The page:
Tag: Scottsdale Contemporary Art Museum

BETYE SAAR: STILL TICKIN’ Scottsdale Contemporary Art Museum, Jan 30 – May 1, 2016

 

BETYE SAAR: STILL TICKIN’

Scottsdale Contemporary Art Museum, Jan 30 – May 1, 2016,  Scottsdale, Arizona

By Sandra Aska

 

 

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“I am intrigued with combining the remnant of memories,

fragments or relics and ordinary objects, with the components of technology.

It’s a way of delving into the past and reaching into the future simultaneously.”

 

 

 

 

 

 

 

“You know, you can make art out of anything!”

Those were the words Betye Saar said to me when I told her I had been in awe of her work since the 1960s.

 

Betye and Me

We met at the opening of her exhibit at the Scottsdale Contemporary Art Museum.  This exhibit is a fascinating journey through the fictional biographies of transplanted Africans and the transformation and assimilation of slaves into contemporary identities and the creation of a constantly evolving culture. A sweet and petite grandmotherly figure today, Betye Saar, an educator, print maker and installation artist, was born in Los Angeles in 1926, and, at age 90, is still making art and visualizing change.

She had an important early influence that set her path. Her grandmother lived in Watts and as a child Betye watched Simon Rodia building his Watts Towers, which to her, was an amazing, mystical, and magical place and the beginning of her life long interest in metaphysics and the occult. Also, she said, where she lived in Pasadena, they had gypsy conventions and her father would drive them to this big park where all these caravans and things were. She spoke about always having an interest in things outside of life as she knew it; and the difficulty of finding information on mysticism, magic, and witchcraft. Because it was the ‘60s, fascination with those ideas were just beginning and images she finally found in books were incorporated into her early work.

The Rosebowl Fleamarket and thrift shops in Pasadena were a source for items that spoke to her-  bits and pieces of dolls, clocks, African masks, Tarot cards, bird cages, old photographs, crockadile skins and other ephemera started piling up in her studio. Photographs of family members, old linen handkerchiefs, personal letters, gloves, clothing and family memorabilia became part of her assembled art.

Some weeks after seeing the exhibit, I was in a contemporary Scottsdale gallery, and still excited about the show, and I asked the gallery owner in Scottsdale if she had seen the Saar’s exhibit and explained what it was about. The gallery owner replied with an emphasis that bore no challenge, “There should be no politics in art. ART is just art, if politics are involved it holds absolutely no interest for me.”  Somewhat taken aback, I was not ready to debate the definition and philosophy of art with her, and simply made a polite retreat. Her idea of art had so many limitations that at least 95% of art through the ages would, to her mind, not be considered art as we see it today.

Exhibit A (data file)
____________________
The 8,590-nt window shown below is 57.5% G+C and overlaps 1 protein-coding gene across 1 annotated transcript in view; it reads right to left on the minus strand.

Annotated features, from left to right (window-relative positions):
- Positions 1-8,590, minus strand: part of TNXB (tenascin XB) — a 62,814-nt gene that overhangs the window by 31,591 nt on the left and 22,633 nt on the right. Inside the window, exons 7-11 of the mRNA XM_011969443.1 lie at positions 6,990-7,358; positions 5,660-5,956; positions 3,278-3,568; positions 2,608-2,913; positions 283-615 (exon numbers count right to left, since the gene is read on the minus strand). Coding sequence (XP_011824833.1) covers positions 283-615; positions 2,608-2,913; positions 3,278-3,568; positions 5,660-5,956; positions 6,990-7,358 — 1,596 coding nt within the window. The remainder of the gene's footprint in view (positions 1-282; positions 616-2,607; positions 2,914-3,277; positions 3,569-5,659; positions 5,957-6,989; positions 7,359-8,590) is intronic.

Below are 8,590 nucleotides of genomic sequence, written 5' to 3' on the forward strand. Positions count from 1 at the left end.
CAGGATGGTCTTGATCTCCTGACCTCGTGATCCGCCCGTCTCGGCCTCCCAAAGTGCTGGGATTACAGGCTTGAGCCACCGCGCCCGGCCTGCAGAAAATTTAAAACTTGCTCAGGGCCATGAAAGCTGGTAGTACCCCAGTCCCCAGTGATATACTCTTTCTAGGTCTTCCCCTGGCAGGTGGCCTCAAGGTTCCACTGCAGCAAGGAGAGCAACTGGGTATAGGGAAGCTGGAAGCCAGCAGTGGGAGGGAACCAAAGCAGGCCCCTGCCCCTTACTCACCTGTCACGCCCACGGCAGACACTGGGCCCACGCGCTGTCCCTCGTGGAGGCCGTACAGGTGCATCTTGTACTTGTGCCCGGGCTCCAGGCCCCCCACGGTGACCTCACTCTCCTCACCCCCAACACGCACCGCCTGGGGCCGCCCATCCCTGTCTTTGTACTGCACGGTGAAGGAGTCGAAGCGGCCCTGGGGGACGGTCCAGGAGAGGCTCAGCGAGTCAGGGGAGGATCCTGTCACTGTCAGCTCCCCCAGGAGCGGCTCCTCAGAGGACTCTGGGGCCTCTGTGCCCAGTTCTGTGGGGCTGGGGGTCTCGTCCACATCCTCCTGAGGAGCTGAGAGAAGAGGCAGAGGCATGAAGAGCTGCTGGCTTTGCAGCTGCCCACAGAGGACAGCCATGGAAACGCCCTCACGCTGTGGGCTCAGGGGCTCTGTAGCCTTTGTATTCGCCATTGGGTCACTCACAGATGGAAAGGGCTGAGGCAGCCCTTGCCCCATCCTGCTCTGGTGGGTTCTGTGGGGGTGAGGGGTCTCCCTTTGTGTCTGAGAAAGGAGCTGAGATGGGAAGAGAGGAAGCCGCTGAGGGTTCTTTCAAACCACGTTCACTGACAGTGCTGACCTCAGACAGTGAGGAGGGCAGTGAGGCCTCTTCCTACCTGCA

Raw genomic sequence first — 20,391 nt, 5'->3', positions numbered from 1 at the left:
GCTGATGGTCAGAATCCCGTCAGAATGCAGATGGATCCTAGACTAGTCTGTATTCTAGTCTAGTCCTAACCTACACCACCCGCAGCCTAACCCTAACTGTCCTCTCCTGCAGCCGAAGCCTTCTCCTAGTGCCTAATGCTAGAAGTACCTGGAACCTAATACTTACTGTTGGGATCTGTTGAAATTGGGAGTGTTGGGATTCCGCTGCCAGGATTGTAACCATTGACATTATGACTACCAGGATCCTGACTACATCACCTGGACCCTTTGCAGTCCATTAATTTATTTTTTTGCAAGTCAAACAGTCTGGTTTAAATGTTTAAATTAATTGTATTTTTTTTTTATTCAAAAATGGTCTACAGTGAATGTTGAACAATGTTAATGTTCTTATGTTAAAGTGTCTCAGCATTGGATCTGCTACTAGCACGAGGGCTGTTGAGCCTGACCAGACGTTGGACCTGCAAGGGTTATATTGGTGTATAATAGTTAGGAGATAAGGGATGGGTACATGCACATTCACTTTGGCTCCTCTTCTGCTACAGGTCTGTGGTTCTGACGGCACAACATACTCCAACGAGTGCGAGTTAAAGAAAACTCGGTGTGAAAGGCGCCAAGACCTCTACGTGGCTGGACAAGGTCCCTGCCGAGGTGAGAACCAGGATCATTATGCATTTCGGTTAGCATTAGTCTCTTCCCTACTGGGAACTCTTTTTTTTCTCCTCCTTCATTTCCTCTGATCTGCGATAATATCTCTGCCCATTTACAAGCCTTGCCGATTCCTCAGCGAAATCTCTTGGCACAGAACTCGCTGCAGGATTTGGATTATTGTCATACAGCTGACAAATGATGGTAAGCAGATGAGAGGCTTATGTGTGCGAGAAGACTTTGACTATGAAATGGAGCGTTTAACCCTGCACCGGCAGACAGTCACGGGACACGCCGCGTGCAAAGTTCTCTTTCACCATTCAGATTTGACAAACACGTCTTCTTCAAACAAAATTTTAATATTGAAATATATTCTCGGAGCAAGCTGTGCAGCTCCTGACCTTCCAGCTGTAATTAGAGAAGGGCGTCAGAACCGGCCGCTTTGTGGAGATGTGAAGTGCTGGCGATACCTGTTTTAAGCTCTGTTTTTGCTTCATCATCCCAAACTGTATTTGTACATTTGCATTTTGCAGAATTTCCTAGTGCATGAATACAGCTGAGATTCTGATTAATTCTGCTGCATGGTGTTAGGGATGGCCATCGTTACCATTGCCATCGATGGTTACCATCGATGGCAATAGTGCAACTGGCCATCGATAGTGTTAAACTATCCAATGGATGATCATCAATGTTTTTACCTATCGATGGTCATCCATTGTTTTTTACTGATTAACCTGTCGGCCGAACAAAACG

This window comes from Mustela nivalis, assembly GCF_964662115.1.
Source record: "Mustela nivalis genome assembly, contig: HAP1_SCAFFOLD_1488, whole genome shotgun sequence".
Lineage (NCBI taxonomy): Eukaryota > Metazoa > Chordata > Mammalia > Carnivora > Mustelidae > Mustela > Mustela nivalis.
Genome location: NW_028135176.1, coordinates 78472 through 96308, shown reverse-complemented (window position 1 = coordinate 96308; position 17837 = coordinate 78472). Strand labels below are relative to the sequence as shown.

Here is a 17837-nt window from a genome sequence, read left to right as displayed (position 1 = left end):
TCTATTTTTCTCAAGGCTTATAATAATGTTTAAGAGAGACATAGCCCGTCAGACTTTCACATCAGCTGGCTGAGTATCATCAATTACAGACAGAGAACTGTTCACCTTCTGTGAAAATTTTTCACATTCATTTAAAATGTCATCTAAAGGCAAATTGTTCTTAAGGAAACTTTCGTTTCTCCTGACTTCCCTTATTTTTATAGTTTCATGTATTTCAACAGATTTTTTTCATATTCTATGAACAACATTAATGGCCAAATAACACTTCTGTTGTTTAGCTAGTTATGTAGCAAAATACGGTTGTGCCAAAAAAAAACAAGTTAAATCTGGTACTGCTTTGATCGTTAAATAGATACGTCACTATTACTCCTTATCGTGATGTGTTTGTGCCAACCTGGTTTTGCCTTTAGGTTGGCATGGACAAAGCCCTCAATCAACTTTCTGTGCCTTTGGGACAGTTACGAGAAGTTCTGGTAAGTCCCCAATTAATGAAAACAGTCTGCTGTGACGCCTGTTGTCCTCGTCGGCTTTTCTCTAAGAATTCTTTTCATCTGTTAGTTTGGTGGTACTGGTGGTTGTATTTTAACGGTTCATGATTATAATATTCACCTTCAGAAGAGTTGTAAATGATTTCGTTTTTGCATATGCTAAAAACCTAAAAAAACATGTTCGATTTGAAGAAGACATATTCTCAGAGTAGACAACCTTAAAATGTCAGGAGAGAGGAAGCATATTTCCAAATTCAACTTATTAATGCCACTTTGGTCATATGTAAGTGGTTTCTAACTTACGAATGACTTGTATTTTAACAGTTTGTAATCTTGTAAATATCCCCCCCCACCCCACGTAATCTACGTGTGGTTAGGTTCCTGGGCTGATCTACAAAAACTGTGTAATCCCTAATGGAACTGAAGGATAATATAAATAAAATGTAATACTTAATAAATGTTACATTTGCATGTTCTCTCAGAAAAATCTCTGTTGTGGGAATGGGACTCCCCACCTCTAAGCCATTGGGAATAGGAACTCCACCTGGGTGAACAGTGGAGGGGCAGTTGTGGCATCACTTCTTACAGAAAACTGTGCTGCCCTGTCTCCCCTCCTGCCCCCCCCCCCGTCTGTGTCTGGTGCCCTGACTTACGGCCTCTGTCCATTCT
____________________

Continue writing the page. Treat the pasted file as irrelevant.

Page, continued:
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Bette Saar is an example of making art based on who she is, was, and is still becoming. Her way is a thoughtful and intuitive process based on things she knows to be true and important to her. She is telling her story.

 

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In this piece the plant material changes according to the exhibition’s location. The staff at SMOCA harvested tumble weed, or mesquite from the desert which filled a big truck to complete the work.

The concept of what art is has changed with every generation and by the innovative artists in that generation. Betye Saar lived in a culturally rich and exciting time. This was a time of politics, action, and radical social change; a time charged with emotions and turmoil, tempored by art and intellect and the act of trying to make sense of things.  Looking at her work today not only tells us her story, but keeps alive the stories of our shared history, be they harsh, cruel, sentimental, mysterious, beautiful, or loving. That is why Betye’s work and possibly your work will be important to future generations regardless of how art is defined. It matters not how or what we make in terms of art, or if we will be famous, but rather the brave and true act of recording our stories and leaving a message for future generations that can be informative, edifying, healing, and awe inspiring.

The Scottsdale Contemporary Art Center is gracious about photography, so all photographs are by the author. There are no titles. Betye did not want titles listed on the work and she prevailed.  

  1.  January 4, 2012 interview with Juvenio L. Guerra in the Getty newsletter iris
  2. Click on the link to see Betye talk about the Liberation of Aunt Jemima on You Tube